Master Gardener: Trowel and error – indoor lemons
September 4, 2018
When my parents left my childhood home, with its rich, sandy loam and lovingly tended orchards and vineyards, for a postage stamp lot on a golf course, Dad planted a dwarf Meyer lemon in a large pot and placed it in an area of dappled sun and, whenever I'd visit, that darn thing was covered in fruit. I couldn't get enough of the slightly sweet tangy flavor in ice tea, water and heavenly desserts. Then I toured a friends' greenhouse in the Reno, Nevada area — elevation about 4,500 feet — and was surprised to find a mature Meyer lemon tree covered in bright yellow fruit. My friend said it was practically trouble free and produced consistently. She, too, loves the unusually sweet fruit, especially in midwinter.
That did it. The first major botanic purchase I made when we moved into our rustic solar home was — you got it — a dwarf Meyer lemon tree. The little thing came wrapped in burlap with bare roots and a couple of strong branches. We dedicated a pop-out in the south wall of windows and planted it in a good-sized pot with high quality soil. Then we waited.
Anytime you transplant a plant, it takes time for the thing to adjust. The root system needs to establish itself well enough to support above-ground growth. Sometimes they don't make it. This was late fall, and sunny winter days in our solar home resulted in a toasty indoor space; snowy days are cold with warm areas around the pellet stove and much cooler temperatures at the windows. I'm not sure my tree grew during those cold dark months, but it lived. Then, suddenly it was spring. The daylight increased and new shoots appeared so fast I spent time watching for leaves to unfold. But then it stalled. The new leaves didn't look so good, kind of dull. It never flowered.
I'm a firm believer in organic growing methods — especially anything we will eat. Citrus needs a balanced fertilizer, and since I used potting soil — not our native clay that's practically void of nitrogen but high enough in potassium and phosphorus not to need these additions — my new project needed more nutrients than those found in blood meal and my suite of organic potions.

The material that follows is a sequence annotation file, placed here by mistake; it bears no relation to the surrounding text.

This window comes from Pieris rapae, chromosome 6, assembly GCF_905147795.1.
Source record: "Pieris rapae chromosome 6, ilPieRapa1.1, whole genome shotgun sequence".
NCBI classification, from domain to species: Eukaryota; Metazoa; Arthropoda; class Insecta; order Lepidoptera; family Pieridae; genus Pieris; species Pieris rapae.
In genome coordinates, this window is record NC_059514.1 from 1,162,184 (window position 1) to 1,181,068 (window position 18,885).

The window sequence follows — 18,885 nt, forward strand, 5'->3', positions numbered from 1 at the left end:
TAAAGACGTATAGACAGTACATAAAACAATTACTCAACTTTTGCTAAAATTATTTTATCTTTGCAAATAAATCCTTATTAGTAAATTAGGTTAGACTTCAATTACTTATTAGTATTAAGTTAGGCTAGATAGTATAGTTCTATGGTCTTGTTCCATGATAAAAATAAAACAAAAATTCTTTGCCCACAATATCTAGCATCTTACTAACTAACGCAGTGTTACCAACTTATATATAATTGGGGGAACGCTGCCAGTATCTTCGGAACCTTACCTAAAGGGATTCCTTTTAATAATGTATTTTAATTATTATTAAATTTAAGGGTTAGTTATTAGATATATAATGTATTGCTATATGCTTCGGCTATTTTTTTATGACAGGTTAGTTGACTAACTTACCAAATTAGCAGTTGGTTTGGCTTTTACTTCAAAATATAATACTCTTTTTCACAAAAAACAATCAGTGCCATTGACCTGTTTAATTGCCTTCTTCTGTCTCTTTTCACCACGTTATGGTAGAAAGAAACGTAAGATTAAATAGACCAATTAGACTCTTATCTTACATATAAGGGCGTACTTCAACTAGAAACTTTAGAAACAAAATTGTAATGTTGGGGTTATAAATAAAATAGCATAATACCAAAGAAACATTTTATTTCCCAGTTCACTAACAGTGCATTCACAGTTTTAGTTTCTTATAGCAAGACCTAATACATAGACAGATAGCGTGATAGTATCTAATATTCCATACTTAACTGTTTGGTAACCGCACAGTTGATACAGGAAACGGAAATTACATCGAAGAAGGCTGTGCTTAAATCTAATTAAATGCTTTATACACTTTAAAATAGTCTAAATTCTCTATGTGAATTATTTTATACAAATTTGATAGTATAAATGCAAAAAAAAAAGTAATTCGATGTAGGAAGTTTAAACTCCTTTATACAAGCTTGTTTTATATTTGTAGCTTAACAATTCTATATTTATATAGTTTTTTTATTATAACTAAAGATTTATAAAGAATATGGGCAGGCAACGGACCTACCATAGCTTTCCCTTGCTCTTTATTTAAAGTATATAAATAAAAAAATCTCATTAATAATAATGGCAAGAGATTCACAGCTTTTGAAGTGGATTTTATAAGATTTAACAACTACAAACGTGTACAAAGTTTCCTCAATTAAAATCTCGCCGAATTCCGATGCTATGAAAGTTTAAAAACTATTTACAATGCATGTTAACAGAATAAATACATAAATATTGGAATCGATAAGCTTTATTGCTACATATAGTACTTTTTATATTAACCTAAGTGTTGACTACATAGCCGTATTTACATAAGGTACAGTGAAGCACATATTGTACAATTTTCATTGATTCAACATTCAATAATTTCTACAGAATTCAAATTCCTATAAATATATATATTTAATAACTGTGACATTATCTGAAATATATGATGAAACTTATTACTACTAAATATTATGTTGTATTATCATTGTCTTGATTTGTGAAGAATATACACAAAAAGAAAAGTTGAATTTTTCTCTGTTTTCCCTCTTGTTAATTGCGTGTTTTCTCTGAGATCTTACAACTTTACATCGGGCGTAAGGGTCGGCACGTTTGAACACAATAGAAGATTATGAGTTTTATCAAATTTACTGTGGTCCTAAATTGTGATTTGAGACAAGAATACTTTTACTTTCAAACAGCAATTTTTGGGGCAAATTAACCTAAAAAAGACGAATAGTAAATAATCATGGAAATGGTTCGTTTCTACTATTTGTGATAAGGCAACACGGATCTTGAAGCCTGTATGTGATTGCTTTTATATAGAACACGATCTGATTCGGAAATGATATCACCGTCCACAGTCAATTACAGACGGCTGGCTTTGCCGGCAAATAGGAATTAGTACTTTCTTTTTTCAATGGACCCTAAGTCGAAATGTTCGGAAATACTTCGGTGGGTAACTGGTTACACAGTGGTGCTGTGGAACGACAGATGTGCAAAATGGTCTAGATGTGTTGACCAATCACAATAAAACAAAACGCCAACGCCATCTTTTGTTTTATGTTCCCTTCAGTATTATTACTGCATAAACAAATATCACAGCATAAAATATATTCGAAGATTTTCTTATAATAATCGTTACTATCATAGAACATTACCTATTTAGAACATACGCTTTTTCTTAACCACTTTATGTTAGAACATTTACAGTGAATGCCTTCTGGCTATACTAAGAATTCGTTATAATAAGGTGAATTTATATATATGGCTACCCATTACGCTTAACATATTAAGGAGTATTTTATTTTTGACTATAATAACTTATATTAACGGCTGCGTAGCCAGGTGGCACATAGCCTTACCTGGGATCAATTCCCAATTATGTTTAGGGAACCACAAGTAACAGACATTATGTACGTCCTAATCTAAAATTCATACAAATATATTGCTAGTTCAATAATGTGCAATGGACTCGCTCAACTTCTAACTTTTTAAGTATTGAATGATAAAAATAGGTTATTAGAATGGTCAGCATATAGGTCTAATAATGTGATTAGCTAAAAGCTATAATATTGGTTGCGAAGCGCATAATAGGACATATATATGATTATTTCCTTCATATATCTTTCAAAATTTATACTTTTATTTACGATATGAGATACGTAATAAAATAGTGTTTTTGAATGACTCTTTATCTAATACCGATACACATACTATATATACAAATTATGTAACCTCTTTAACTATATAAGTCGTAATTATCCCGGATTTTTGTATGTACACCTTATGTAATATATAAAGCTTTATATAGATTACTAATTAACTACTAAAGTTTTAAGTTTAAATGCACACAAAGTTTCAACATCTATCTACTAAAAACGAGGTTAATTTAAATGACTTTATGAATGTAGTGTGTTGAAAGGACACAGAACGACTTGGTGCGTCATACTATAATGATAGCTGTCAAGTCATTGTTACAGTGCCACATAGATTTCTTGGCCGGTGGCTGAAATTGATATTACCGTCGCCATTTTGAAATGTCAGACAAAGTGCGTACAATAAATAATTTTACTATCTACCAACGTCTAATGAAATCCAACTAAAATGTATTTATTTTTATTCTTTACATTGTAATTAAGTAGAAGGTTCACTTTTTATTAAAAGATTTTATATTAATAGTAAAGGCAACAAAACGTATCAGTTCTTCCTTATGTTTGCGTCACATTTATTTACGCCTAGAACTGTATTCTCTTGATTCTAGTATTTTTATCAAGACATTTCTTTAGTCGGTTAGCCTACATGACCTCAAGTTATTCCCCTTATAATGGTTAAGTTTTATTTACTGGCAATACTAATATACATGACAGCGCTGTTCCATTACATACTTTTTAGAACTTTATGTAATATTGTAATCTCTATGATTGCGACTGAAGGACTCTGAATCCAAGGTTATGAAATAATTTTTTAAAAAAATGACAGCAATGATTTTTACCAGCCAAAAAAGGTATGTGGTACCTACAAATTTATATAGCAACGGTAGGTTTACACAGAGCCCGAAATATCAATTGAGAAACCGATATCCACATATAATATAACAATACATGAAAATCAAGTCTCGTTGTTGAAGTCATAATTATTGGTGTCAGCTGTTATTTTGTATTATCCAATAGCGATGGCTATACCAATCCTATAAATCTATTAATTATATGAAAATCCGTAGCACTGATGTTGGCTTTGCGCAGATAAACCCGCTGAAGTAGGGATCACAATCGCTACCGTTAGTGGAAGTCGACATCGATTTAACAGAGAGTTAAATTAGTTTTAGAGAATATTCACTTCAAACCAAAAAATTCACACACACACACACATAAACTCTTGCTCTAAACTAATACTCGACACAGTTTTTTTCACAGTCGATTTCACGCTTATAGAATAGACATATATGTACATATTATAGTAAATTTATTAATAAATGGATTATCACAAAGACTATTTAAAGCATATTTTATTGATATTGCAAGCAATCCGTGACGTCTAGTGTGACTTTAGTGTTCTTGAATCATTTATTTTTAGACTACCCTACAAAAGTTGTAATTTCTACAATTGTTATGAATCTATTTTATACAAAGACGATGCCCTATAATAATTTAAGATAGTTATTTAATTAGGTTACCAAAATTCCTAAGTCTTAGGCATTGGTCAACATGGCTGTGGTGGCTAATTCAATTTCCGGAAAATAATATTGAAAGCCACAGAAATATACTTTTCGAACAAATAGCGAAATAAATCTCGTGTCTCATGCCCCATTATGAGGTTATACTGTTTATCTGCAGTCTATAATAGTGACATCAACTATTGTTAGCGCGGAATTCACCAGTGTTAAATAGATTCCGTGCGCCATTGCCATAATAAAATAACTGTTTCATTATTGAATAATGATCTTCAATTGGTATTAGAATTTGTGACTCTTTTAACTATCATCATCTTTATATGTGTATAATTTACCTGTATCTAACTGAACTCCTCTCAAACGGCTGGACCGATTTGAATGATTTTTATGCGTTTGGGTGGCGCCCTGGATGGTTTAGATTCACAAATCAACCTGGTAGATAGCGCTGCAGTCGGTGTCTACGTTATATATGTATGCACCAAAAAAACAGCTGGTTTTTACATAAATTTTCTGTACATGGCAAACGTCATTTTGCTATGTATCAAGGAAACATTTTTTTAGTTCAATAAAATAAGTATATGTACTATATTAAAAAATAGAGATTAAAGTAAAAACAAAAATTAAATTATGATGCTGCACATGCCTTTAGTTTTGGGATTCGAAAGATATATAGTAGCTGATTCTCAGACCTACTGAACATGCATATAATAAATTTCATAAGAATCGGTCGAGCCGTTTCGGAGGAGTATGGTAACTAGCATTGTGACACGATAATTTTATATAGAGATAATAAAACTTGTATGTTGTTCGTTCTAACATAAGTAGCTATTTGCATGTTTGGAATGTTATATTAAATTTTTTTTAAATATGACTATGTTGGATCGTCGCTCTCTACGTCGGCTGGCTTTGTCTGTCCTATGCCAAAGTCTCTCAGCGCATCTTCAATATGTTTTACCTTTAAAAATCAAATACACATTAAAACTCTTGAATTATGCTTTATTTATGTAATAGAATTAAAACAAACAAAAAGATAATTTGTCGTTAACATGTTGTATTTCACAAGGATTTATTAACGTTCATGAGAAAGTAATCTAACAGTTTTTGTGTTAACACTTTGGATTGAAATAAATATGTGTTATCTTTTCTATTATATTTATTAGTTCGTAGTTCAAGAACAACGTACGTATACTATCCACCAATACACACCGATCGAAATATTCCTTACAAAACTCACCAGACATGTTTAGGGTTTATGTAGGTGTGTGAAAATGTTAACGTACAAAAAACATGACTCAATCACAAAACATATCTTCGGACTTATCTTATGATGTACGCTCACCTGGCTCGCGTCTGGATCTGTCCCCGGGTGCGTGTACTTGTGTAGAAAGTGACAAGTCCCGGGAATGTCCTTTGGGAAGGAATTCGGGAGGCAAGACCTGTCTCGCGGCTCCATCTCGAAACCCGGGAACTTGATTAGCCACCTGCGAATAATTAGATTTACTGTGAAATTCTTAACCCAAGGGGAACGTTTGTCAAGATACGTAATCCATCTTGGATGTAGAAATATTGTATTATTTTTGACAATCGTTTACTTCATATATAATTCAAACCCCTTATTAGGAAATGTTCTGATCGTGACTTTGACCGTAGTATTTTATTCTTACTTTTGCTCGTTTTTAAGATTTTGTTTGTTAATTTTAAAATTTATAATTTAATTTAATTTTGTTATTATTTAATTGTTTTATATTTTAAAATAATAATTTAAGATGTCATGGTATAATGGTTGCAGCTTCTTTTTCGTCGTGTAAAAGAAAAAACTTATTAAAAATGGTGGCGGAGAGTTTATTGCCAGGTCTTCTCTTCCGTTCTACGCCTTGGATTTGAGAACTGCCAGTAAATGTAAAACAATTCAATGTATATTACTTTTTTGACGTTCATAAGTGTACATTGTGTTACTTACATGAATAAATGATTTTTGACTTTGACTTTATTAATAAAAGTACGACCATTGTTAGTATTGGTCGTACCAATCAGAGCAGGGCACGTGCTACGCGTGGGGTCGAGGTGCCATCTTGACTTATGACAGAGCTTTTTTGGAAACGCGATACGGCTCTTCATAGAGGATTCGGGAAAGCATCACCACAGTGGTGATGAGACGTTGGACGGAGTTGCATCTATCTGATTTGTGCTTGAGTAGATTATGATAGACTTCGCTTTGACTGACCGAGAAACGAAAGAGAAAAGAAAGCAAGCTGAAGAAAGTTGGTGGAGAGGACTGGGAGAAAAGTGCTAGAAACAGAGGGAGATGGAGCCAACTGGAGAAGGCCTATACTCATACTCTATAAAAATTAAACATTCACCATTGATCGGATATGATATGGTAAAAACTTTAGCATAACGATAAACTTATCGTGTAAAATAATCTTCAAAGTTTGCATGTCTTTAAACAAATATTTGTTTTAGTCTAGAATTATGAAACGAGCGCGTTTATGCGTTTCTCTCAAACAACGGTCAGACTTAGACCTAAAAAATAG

Finally I broke down and tried the nonorganic Miracle Grow stashed in the garage. Holy hand grenades. Suddenly my little tree went crazy with life — flowers everywhere, more green growth. You would walk in the front door and think, what is that wonderful smell?
Citrus trees are usually self-pollinating, meaning that its flowers have both female and male parts. The pollen on the male part (anther) falls onto the female part (stigma) and this pollination creates fruit. Since the indoor environment doesn't, in general, host pollinators or winds strong enough to move the pollen around, and I wasn't 100 percent sure it would make fruit on its own, I decided to help things along. Armed with a small brush and buzzing like a bee — yes, really, family thought this was very amusing — I dabbed here then there, spreading pollen from flower to flower. Soon, tiny little green orbs appeared – botany is so miraculous.
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So now you are wondering, did we actually eat lemons? Well, part of being an avid gardener is what I call trowel and error. As a Master Gardener, I tell people, don't be afraid of failing. Do your research — Colorado State University Extension and other services are a fabulous place to start — keep good notes, and once you've figured out your mistakes, try not to repeat them. My tree still has lemons which are large, green and soft. I just picked one and, while it's not as sweet as Dad's, the flavor is unmistakably Meyer.
My research has given me a lot of information, some contradictory, so I focus on the “edu” or commercial grower sites. Meyer lemons may stay on the tree for months before they turn yellow. Temperature swings, which mine experiences in spades, can affect ripening, as can inconsistent watering and feeding. When we travel, my poor pet is at the mercy of whomever is caring for our garden. The tree flowers periodically, which is common and not a bad thing from the fragrance perspective, and I'm careful to keep the stress on it to a minimum by removing only a few of the new lemons. It is susceptible to, and I constantly battle, spider mites and thrips, which are the bane of my indoor gardening existence.
Consistent watering and feeding and insect wars are challenging, but what a reward those lemons are going to be … when they turn yellow. I have faith. I have lemons in Steamboat at 7,000 feet. Life is good: it's giving me lemons and I just might make lemonade.
Jackie Buratovich was raised in a central California farm family and loves making things grow in and around a solar home in Routt County. She received her Master Gardener training in Boulder County in 2003, and acknowledges that while growing conditions here are more challenging, being back in an agricultural community is like coming home and being able to grow greens outside all summer long is a bonus.